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Scand J Gastroenterol. 1987 Apr;22(3):295-300.

Spontaneous bacterial peritonitis in cirrhosis. Incidence, diagnosis, and prognosis.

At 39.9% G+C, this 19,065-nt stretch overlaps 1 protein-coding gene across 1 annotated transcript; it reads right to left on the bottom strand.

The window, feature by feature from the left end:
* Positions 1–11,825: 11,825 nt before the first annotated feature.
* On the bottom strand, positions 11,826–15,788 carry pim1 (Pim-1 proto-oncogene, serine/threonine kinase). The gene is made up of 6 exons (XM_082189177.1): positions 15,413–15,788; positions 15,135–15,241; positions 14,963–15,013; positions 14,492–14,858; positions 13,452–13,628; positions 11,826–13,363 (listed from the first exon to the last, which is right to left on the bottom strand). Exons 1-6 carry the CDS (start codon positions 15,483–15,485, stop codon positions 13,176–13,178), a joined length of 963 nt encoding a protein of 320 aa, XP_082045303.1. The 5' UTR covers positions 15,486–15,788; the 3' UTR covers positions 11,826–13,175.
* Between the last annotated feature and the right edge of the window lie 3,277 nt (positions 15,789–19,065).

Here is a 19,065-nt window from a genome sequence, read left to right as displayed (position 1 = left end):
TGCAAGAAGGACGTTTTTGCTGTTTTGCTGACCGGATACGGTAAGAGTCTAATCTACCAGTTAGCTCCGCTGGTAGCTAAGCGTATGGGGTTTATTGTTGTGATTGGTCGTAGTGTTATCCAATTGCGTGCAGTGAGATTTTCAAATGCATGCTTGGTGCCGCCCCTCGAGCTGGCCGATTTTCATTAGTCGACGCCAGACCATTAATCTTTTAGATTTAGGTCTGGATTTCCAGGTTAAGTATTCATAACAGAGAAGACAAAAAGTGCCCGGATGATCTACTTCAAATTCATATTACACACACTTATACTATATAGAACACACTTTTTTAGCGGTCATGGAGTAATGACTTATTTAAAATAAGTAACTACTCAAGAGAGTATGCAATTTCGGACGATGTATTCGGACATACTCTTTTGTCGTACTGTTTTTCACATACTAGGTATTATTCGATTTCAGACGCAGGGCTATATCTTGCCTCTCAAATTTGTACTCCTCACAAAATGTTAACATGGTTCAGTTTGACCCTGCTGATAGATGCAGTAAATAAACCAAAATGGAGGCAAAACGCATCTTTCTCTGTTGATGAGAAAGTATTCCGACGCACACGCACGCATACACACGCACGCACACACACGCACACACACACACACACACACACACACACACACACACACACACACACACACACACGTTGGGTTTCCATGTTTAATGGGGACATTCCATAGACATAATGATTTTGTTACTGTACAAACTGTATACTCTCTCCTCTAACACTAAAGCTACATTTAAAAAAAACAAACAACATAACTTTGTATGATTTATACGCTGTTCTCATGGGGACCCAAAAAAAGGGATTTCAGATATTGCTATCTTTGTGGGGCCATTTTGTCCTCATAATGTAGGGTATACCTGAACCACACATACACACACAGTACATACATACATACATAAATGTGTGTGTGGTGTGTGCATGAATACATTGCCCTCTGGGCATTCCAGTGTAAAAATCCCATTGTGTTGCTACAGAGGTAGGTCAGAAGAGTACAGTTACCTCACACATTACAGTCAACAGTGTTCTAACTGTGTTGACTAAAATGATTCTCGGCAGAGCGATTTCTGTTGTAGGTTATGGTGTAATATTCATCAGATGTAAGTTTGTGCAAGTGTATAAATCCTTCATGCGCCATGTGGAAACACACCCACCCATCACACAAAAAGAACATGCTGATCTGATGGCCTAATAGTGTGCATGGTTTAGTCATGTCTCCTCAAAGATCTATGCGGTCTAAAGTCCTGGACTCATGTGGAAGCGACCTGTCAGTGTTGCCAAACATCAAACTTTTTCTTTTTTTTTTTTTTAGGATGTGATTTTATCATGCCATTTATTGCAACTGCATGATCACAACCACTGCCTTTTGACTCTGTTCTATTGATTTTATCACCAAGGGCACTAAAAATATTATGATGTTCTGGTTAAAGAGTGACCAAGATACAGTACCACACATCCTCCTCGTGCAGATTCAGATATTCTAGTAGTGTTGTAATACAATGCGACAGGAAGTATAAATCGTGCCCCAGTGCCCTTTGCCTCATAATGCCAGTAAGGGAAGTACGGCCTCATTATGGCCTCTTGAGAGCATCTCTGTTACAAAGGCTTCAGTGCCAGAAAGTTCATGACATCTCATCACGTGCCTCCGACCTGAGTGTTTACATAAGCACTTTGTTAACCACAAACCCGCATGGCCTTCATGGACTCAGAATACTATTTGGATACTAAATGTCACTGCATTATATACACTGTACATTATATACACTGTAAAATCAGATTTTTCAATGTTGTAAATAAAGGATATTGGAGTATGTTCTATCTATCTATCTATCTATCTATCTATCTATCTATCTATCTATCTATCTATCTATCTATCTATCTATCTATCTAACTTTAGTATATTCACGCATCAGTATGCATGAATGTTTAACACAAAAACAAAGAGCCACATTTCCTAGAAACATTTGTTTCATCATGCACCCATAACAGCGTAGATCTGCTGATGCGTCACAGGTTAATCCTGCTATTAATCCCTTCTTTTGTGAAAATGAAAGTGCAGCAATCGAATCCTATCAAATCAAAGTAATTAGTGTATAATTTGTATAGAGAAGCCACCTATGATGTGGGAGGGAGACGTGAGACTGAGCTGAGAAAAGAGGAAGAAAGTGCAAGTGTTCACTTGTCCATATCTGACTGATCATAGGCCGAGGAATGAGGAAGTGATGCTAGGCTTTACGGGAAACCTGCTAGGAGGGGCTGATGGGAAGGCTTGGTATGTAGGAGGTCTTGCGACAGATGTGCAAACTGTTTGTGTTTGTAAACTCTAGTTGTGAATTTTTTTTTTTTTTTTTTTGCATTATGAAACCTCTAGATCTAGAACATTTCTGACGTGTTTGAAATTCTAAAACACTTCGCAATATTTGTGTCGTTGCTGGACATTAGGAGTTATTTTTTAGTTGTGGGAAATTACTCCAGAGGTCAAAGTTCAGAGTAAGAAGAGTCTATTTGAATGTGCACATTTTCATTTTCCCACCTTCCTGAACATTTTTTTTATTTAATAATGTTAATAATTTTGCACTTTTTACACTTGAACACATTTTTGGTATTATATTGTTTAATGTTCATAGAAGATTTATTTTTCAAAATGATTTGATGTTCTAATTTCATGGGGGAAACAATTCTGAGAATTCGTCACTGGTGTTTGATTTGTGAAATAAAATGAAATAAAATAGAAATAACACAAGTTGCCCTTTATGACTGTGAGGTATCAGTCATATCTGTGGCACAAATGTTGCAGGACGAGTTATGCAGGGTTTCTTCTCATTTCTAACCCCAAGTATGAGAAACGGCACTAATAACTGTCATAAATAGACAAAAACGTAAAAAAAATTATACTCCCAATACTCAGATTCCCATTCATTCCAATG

Among 342 consecutive patients admitted to the hospital with cirrhosis of the liver 68 (17%) had ascites and had a diagnostic paracentesis performed. Fourteen episodes of peritonitis were diagnosed in 13 patients, which is an overall incidence of peritonitis of 19%. The incidence of peritonitis was 36% in patients with hepatic encephalopathy and 10% in patients without hepatic encephalopathy (P less than 0.01). In all except one case the infecting organism was most likely of enteric origin--that is, gram-negative or anaerobic species. The infected patients had lower mean ascites pH and higher mean ascites leukocyte and polymorphonuclear cell counts than non-infected patients. However, there was a considerable overlap between the two groups, and the diagnostic sensitivity did not exceed 65% for any of these three features. The survival of infected patients without encephalopathy was 33%, which was significantly lower (P less than 0.05) than that the 89% for non-infected patients. In patients with encephalopathy the survival was identical for infected and non-infected patients.

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